1) Microsoft is finding itself at an impasse, with Google and Apple taking the lion’s share of the growth. Change is needed. Some executives at Microsoft feel that a creative and expansive approach toward product development is needed while others feel that simply improving the existing products is sufficient. Which is the better way?
2) You are a conductor on a train. A woman gets on without a ticket. You tell her that the fare is $2, plus $1 for not buying a ticket at the station. The woman refuses to pay the extra dollar, although she has the money. She says she didn’t know the rule. You do not believe her. You have seen her many times riding the train, and you know there is a sign posted at the station where she got on. The rules say that a passenger must be made to pay or they must be put off the train, if necessary by calling the police. This would delay the train and make the other passengers late. The other passengers are listening to your conversation. Do you enforce the rule or not?
3) Maxwell is a clothing wholesaler. He has been in business for twenty years. He has a good reputation. He buys goods against cash and sells on credit to his customers. Recently one of his big clients went bankrupt leaving him in debt and cash poor. He needs cash to finance more stock. He is worried about the future of the company and the safety of his family’s future. Assuming he can get a short term loan does he take or not?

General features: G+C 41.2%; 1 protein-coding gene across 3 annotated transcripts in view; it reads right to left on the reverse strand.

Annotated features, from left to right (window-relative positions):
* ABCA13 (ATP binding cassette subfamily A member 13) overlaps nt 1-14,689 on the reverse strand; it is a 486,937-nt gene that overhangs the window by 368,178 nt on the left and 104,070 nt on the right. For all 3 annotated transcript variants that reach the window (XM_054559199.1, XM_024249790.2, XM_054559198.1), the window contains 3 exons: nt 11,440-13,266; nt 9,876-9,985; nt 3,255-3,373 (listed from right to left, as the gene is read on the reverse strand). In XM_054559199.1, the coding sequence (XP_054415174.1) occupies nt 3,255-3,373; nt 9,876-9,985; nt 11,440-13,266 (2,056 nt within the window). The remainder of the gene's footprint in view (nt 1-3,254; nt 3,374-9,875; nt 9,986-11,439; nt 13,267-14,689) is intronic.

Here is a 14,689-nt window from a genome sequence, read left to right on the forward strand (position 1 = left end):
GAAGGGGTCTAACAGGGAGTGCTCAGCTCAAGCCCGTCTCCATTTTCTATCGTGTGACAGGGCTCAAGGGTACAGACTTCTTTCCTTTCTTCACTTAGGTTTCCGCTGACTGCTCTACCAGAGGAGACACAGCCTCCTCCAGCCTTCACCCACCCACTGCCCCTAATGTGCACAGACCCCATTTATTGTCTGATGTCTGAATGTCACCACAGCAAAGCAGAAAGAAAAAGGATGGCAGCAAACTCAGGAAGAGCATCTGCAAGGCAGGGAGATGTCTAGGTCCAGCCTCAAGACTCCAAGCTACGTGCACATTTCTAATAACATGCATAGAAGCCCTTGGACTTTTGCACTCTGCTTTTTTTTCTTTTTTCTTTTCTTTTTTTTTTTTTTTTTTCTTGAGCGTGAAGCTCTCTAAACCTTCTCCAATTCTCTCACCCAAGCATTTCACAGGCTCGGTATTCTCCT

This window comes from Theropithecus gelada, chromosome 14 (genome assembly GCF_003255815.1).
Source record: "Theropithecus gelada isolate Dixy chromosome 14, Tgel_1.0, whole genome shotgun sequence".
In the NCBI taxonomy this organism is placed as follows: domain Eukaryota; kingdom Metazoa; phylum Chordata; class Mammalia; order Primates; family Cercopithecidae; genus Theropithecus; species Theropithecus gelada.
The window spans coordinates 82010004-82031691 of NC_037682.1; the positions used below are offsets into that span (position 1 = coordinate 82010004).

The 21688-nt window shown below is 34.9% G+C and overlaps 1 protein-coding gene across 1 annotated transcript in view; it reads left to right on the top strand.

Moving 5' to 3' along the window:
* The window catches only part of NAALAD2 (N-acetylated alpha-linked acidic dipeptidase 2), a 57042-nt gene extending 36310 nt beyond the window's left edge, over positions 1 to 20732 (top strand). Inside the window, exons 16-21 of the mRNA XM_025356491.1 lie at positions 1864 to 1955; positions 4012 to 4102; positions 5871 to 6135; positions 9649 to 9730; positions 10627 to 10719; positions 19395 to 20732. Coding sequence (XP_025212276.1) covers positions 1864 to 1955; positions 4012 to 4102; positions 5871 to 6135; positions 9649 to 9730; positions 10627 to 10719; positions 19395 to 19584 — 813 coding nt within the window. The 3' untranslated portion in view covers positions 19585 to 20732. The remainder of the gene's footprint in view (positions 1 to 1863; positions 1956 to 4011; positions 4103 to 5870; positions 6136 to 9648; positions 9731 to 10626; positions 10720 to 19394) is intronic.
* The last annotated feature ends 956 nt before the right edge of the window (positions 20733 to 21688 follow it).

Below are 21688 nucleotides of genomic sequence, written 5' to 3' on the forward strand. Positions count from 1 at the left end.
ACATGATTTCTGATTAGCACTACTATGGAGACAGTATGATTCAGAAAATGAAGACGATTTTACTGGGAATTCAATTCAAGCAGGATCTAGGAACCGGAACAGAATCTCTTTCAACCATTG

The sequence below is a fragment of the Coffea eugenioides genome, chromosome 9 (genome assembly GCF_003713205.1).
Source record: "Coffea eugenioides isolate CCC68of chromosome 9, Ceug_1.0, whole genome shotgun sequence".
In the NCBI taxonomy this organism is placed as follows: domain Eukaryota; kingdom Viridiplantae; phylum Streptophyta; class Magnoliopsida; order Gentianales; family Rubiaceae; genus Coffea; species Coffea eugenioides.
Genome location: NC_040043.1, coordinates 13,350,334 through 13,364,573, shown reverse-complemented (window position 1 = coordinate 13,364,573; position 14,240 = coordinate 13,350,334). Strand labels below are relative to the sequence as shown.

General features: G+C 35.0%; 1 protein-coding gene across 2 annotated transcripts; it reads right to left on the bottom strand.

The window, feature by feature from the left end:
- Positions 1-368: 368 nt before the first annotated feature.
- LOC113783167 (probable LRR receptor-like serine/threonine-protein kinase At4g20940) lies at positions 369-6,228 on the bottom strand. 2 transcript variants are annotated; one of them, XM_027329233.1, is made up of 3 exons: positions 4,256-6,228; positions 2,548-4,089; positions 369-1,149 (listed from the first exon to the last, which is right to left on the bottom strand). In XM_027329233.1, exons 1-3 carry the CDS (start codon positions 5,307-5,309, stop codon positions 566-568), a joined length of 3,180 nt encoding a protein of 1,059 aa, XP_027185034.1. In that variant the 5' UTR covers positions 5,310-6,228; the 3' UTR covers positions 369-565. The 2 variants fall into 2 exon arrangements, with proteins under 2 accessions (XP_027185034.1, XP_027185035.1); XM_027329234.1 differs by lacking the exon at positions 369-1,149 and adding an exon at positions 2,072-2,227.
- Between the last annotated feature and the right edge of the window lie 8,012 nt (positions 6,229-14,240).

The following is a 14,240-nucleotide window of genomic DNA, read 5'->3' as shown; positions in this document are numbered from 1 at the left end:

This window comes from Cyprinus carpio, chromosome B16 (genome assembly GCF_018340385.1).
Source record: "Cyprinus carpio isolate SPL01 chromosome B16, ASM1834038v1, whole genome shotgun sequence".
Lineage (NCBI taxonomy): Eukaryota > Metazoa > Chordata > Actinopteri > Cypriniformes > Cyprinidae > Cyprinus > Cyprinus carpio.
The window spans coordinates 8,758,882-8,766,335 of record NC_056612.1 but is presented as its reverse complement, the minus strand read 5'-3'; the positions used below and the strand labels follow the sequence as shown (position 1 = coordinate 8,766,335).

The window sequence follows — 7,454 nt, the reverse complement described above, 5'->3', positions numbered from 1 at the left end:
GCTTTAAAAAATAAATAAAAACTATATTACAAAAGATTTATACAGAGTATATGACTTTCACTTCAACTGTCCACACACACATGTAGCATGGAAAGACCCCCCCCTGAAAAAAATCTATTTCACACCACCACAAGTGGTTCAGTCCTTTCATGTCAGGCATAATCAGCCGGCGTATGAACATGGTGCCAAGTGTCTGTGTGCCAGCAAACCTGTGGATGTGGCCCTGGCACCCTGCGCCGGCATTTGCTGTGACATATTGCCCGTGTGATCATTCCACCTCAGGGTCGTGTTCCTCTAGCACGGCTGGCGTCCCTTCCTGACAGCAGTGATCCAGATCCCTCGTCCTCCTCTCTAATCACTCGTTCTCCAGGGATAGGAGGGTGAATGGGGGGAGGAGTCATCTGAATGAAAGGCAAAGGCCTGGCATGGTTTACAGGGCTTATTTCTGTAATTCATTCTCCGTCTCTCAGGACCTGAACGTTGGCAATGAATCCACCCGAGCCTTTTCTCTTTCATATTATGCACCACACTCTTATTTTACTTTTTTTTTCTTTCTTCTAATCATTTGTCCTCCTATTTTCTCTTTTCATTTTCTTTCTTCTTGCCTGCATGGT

4) You are a newly promoted sergeant and the platoon leader just made you a squad leader. During your initial encounter with the members of your squad, you sense some resentment as their “new” leader. The squad leader you have replaced was popular with them, but the platoon leader relieved him for failure to motivate the squad to achieve standards. Your first assignment as squad leader is to fold the U.S. flag at a ceremony. While you are meeting briefly with the platoon sergeant, your squad departs for the football field to prepare for a rehearsal. During the meeting, the platoon sergeant tells you who in your squad has been on these details before. As you approach the field, you see your squad relaxing. Instead of going straight into a rehearsal, you decide to have a few knowledgeable people demonstrate how to fold the flag. You state to the squad that you are going to conduct a demonstration and for them to move into a circle. They don’t move. You walk up to PFC Hart, whom the platoon sergeant said knows how to fold the flag, and he gives you a challenging stare as if to say, “I don’t want to be a demonstrator.” You ask him to come forward and take the flag. He says something disrespectful and still doesn’t move. This action infuriates you, but you control your emotions and remain calm. Your mind swiftly goes to work on the situation. This subordinate has challenged your authority and put you in a difficult position. He has given you a major disciplinary action disrespect and insubordination—before you have even had the opportunity to get to know your squad members and the informal norms of the squad. The way you handle this situation will have a major impact on the cohesion, discipline, and the respect these people will have for you. What do you do?